Remote working was a necessity for many businesses during the Pandemic, and now that offices are opening again, employers have seen the benefits of moving to a home working model for some employees. See our previous blog for more information on longer term homeworking
If you do agree a permanent home working arrangement with employees, the next question that may arise is “Can I work abroad?”
Obviously with a good internet connection, and time difference allowing, it is possible to have employees working for you from anywhere in the world.
In fact, it’s not unheard of for a home worker to suddenly move abroad without even telling their employer! This can cause several legal and logistical complications, meaning it is important to determine the terms of a remote working arrangement from the start.
To protect your business and employees, it’s vital to consider all the legal and logistical elements involved when managing an employee abroad.
Managing the process
As with all working arrangements, there is HR, employment law and tax to consider, which will differ depending on the location of the employee.
If an employee has asked to work remotely abroad for a period of up to the length of their tourist visa, there is little to worry about in terms of local taxation, as long as the employee does not have local residency status in the country, they are working in.
If employees do require a visa or residency status to work, you could be subject to local employment law and taxation. This can mean that the employee is entitled to different employment rights and their employer subject to local taxes.
You’ll need to check with the country in question to make sure your arrangement remains compliant for the duration of their employment or period abroad.
If the employee is a British citizen heading to work remotely overseas in the EU, remember that immigration rules have changed for living and working in the EU due to Brexit, with UK citizens now only able to stay in EU countries for 90 days out of 180 days.
A variation of contract agreement should be created specifically for those working for your business abroad, and policies should be updated to factor in things like the safe handling and security of data overseas.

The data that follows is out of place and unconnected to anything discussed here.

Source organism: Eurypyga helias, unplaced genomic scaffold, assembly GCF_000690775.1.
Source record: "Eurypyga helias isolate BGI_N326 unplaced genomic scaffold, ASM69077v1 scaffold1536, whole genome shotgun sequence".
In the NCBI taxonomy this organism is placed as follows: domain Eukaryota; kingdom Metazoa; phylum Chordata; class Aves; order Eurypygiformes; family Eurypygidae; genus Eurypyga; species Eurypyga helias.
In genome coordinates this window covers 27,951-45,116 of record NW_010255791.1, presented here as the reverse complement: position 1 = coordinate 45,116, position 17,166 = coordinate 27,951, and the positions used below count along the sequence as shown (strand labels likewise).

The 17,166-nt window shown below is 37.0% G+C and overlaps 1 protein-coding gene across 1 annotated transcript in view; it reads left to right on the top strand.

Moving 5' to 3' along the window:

Many employers will have had the opportunity to trial remote working during the pandemic so will have already established processes and guidelines for managing staff remotely.
There are additional considerations when an employee is working abroad. There could be different national holidays, time differences and work patterns to think about.
What happens if you need an employee back in the office or to visit a client? These practical considerations should be discussed and clarified in the variation of contract letter prior to the employee working abroad.
It would also be useful for employers to gain an understanding of an employee’s longer-term plans. Are they just looking for a short period of experiencing living abroad whilst still carrying out their existing role, or are they looking for a longer-term arrangement and to permanently be based abroad?
The answer to these questions might impact on an employer’s decision on whether to agree to the remote working.
For a free 15 minute consultation on this or any other employment issue please get in touch.
Harwood HR – HR Consultants providing HR Consultancy and HR Outsourced Services. We provide clear, cost-effective HR advice. For a free consultation, please contact us on:
0117 439 0119 or email@example.com